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7 Mistakes to Avoid Once You’ve Been Pre-Approved for a Mortgage

By Marilyn Allena, Mary Foster, Aaron Morse, Daniel Tripodi and Joanne Ares-Tabick, Mortgage Loan Officers, Affinity Federal Credit Union

If you’ve been pre-approved for a mortgage then congratulations are in order! This is an exciting first step in your home buying process. Keyword: First step.

Receiving your pre-approval provides parameters for “how much house” you can afford, giving you a starting point as you search the market for your dream home. But homebuyers often forget that their actions during the homebuying process can impact their approval rate, and ultimately prolong or ruin the final step: closing on your home (and if you’re buying and selling property at the same time, that throws a huge wrench in your plans.)

There are few feelings worse than getting to the end of the homebuying process only to find your mortgage rate has changed. Avoid that headache by steering clear of these common mistakes:

1.  Don’t quit your job. Employment verification happens a few days before closing, and without a guaranteed source of income, you could lose your entire approval altogether. Simply changing jobs can even impact your pre-approval  if your new income has decreased you may not qualify for the mortgage you originally applied for, always speak to your Mortgage Loan Officer before you make a change. Of course, life happens. If you’re faced with an unexpected layoff, the best thing you can do is be open and honest with your Mortgage Loan Officer (MLO) so they can help troubleshoot the situation with your loan provider ASAP.

2.  Don’t move money around. Many homebuyers start to move money out of their savings and 401k accounts to prepare for their down payment, but all mortgage deposits are tracked. Big changes in your financial accounts will require more paperwork (and ultimately, more time) to verify funding sources before the loan is finalized, so it’s best to keep everything status quo until your loan is approved.

3.  Don’t take money out from under your mattress either. When it comes to buying a home, cash is not king. Since all deposits are tracked, large amounts of cash stowed away at home versus your bank cannot be sourced. A “paper trail” for your money is important.

4.  Don’t apply for new credit. All loans, including mortgages, are approved based on your debt/income ratio – and applying for new lines of credit can skew any pre-approval rate. We once worked with a member who was in the process of buying a home and decided to also purchase a new car. Had her car payment been just $20 more per month, she would have needed to restructure her entire mortgage. She quite literally almost drove herself out of a mortgage! Reserve any new loan applications for after your mortgage is finalized.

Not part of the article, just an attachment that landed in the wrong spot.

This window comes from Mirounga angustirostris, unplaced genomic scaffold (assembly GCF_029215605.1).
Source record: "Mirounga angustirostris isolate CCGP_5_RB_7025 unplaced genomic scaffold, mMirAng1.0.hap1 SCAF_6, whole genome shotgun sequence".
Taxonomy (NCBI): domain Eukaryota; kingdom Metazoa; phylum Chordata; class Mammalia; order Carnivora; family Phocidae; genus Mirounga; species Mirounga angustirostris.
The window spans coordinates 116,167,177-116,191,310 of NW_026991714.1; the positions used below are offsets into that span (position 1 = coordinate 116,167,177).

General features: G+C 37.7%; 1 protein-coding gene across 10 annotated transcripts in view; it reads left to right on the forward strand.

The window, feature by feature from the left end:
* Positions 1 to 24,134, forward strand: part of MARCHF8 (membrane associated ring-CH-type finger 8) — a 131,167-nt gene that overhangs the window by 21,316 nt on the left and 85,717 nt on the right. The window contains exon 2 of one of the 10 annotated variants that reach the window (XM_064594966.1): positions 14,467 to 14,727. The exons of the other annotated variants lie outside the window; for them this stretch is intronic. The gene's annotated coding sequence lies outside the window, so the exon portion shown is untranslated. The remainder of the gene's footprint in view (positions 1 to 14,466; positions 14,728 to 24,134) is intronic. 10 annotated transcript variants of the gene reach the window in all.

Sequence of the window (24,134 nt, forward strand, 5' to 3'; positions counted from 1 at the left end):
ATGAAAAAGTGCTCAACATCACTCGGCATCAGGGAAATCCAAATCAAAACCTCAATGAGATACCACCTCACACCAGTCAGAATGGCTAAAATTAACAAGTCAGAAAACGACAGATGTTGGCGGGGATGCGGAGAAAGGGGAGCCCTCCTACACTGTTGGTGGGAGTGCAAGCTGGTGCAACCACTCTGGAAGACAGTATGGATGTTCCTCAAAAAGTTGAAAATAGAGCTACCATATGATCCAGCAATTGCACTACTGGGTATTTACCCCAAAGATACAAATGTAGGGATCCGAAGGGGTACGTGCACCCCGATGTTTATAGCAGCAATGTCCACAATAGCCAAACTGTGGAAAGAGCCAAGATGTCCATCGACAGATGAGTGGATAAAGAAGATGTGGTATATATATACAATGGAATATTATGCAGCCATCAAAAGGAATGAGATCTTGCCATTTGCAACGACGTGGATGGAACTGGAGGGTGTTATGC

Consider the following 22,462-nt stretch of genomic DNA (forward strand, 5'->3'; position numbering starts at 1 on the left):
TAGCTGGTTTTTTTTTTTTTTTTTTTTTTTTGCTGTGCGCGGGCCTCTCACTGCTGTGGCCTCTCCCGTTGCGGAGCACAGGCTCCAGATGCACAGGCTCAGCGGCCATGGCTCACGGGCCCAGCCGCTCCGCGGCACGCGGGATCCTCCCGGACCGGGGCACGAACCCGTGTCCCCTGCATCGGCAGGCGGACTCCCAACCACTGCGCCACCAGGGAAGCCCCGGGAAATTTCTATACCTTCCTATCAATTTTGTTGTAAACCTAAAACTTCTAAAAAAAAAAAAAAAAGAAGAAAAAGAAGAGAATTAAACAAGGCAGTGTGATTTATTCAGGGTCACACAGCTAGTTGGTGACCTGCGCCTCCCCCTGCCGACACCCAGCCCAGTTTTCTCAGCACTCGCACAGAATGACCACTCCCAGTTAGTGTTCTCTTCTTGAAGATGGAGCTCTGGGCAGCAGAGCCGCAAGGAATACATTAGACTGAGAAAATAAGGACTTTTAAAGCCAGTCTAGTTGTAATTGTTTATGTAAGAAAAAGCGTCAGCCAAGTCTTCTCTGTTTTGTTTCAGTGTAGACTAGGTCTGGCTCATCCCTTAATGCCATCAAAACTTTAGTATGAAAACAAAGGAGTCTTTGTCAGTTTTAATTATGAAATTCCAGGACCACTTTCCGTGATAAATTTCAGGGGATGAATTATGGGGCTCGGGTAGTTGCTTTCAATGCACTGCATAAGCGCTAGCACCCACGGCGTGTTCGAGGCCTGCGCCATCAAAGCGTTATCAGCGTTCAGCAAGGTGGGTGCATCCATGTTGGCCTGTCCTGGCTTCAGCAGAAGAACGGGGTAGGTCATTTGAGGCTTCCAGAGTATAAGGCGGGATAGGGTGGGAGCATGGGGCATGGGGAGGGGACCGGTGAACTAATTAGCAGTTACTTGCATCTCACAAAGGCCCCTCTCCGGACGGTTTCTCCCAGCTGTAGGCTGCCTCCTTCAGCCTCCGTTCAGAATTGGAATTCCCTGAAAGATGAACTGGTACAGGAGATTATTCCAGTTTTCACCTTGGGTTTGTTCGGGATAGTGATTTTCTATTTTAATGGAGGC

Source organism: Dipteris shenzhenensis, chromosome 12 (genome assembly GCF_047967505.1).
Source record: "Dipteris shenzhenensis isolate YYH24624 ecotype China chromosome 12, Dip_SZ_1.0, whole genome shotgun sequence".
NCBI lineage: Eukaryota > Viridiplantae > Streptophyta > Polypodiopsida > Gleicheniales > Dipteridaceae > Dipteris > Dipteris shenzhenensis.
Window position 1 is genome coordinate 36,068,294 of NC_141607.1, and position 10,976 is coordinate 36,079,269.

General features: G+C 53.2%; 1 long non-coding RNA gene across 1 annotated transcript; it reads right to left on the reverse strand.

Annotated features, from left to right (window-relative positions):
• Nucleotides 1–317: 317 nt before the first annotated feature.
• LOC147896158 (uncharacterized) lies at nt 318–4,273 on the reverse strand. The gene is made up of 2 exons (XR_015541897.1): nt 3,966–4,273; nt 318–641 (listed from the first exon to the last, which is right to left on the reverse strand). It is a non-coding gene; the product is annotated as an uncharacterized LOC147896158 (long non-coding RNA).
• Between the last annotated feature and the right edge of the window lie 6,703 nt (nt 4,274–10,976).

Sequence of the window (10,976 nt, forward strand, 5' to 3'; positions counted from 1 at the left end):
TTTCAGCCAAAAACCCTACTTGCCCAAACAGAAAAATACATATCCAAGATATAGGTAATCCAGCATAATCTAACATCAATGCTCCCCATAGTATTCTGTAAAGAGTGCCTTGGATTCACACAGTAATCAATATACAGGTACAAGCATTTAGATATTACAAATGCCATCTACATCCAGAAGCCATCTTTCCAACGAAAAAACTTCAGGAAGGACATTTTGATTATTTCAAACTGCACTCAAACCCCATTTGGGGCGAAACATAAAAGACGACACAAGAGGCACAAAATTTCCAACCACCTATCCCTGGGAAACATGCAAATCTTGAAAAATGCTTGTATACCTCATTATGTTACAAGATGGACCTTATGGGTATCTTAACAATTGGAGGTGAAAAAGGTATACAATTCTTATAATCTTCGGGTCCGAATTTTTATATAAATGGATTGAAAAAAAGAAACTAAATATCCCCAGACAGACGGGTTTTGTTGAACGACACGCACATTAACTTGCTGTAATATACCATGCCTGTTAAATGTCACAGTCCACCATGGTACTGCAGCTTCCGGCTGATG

5.  Don’t ruin your existing credit. A good credit score is essential for mortgage approvals. Keep your credit card balances below 25-30% of your limit, which may mean holding off on furniture and appliance purchases. Do not, by any means, max out or overcharge your credit cards, and be sure to always make your payments on time. If you find yourself in debt trouble, consider ways to offset high interest rates.

6.  Don’t (inadvertently) live a double life. Avoid any actions that could cause a red flag, like changing your name or address, or applying for a P.O. Box. If you are newly married and haven’t changed your name, do so prior to applying for your mortgage. Or, if you have moved, make sure to change your address on your driver’s license. All information on your bank statement and driver’s license must match. When your lender enters the underwriting phase, inconsistent information will likely cause your loan to be suspended.

7.  Don’t think you make the rules. The mortgage application process isn’t easy. It comes with (seemingly) never-ending amounts of paperwork and can feel like you’re working a second job. But homebuyers must follow directions exactly to make sure the process isn’t delayed. That means if you’re asked to scan and send a 50-page bank statement, your lender needs to see all 50 pages.

These mistakes can all be avoided with consistent, honest and open communication with your MLO. Think of us as a bartender or a priest – we are here to listen, regardless of the circumstance. A little guidance goes a long way, and before you know it, you’ll be in your new home.

Additional Resources:

About Affinity Mortgages

How to Buy and Sell a Home Without Losing Your Sanity

Thinking Of Buying a New Home? Start Here

Make Your Dream Home a Reality with a Mortgage that is J

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